In this case, Anne Elisabeth Stengl is hardly new to A Christian Worldview of Fiction. I featured her in my occasional “introduce the fantasy author” series and more recently participated (however tardily) in a promotion for the book following Starflower, Dragonwitch, which revealed that cover.

Nevertheless, Starflower is the first of her books that CSFF has featured, and I’m happy a greater audience will learn of her work.

For one thing, Anne Elisabeth is an excellent writer. She’s put time into learning how to write fiction, and it shows. The Christian publishing industry has noticed, as well, awarding her back-to-back Christy Awards.

She’s an artist by nature, and that shows, too. Plus she’s tapping into interest in a kind of fantasy–fairytales–that is quite popular in our culture at large.

I’m happy to see her publisher (Bethany House) stepping into the arena of fantasy, as I noted in an earlier post this year.

In short, there’s lots to be excited about in this tour. To get things started, Gillian Adams is hosting a give-away:

Since I enjoyed this book so much, I’d like to offer you a chance to do the same, so I’m hosting a giveaway of a copy of Starflower.

Your name can go into the proverbial hat simply by leaving a comment at Gillian’s site, or by following her blog or by following Anne Elisabeth’s blog. Your name will be entered each time you participate in one way or another so the more you interact, the greater your chance of winning a free copy of Starflower.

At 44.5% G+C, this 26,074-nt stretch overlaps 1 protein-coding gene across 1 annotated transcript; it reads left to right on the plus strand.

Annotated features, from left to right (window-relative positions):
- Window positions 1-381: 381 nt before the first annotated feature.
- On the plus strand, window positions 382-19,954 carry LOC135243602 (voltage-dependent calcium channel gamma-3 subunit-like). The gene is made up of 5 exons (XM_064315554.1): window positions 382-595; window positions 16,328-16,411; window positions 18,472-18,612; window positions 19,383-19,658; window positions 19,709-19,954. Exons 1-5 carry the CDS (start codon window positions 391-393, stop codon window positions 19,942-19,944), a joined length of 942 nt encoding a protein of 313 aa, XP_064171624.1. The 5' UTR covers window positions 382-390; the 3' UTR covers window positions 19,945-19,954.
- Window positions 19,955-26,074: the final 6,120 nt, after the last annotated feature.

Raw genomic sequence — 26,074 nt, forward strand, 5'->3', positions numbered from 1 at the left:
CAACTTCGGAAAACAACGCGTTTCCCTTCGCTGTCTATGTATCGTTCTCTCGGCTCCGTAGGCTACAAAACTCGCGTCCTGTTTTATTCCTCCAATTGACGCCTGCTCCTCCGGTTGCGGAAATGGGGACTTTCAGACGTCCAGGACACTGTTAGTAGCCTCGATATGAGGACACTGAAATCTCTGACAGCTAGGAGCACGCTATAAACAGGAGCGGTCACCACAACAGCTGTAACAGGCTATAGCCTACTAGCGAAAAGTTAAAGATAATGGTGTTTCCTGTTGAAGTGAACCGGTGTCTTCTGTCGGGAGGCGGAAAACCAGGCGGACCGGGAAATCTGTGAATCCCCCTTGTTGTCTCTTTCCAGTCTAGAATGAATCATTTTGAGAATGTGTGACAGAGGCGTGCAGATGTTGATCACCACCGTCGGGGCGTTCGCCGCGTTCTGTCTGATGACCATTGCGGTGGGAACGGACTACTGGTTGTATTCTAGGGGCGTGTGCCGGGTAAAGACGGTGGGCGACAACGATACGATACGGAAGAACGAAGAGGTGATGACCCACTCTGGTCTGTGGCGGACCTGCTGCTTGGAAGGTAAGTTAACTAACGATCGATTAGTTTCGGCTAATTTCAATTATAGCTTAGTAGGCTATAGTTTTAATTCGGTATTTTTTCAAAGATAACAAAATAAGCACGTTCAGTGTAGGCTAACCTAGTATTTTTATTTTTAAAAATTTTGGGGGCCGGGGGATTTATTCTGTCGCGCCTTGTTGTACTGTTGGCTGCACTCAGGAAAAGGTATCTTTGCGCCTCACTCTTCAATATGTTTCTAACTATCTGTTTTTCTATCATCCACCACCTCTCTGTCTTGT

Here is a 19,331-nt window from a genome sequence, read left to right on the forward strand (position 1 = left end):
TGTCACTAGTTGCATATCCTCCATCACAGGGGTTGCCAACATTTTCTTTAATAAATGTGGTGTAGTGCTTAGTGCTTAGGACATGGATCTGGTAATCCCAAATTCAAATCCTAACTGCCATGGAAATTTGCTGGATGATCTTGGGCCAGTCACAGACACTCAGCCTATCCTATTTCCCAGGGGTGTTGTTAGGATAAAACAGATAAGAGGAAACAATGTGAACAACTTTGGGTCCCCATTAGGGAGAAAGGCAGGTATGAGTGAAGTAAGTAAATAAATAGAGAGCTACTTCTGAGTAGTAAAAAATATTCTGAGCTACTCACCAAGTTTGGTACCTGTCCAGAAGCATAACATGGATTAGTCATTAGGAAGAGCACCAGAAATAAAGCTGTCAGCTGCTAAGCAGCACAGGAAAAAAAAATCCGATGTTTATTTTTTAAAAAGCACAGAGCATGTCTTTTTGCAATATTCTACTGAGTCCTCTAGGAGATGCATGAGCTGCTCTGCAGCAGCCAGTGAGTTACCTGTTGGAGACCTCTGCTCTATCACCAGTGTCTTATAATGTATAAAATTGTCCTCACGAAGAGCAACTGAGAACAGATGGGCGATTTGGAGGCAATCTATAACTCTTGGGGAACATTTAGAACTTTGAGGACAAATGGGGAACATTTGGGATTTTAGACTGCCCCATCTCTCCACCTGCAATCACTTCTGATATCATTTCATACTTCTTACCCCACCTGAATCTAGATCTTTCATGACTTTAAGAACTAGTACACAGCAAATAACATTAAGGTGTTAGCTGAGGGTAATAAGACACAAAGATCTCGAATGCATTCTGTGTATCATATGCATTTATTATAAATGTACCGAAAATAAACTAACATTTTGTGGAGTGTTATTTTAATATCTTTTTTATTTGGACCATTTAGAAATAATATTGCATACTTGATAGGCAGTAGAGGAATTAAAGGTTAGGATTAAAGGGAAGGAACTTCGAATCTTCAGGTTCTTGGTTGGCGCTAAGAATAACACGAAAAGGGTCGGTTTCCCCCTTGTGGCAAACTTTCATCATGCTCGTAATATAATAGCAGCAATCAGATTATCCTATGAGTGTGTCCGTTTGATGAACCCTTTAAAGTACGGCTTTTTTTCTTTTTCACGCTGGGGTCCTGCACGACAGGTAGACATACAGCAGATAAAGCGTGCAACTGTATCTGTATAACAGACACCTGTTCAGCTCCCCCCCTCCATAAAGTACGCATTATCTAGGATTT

One more to whet your appetite for this tour–best quote so far:

if you love Narnia; if you miss Middle Earth; if you enjoyed such stories as Alice in Wonderland, then you MUST read this book. Anne Elisabeth Stengl has created a setting in which rivers and trees come to life; a world in which animals talk and faeries can take on human or animal form. I haven’t encountered such a rich environment since I went back and rediscovered George MacDonald’s fantasy worlds.
Bruce Hennigan

Check out what the others are saying. As always, a check mark links you directly to a CSFF article.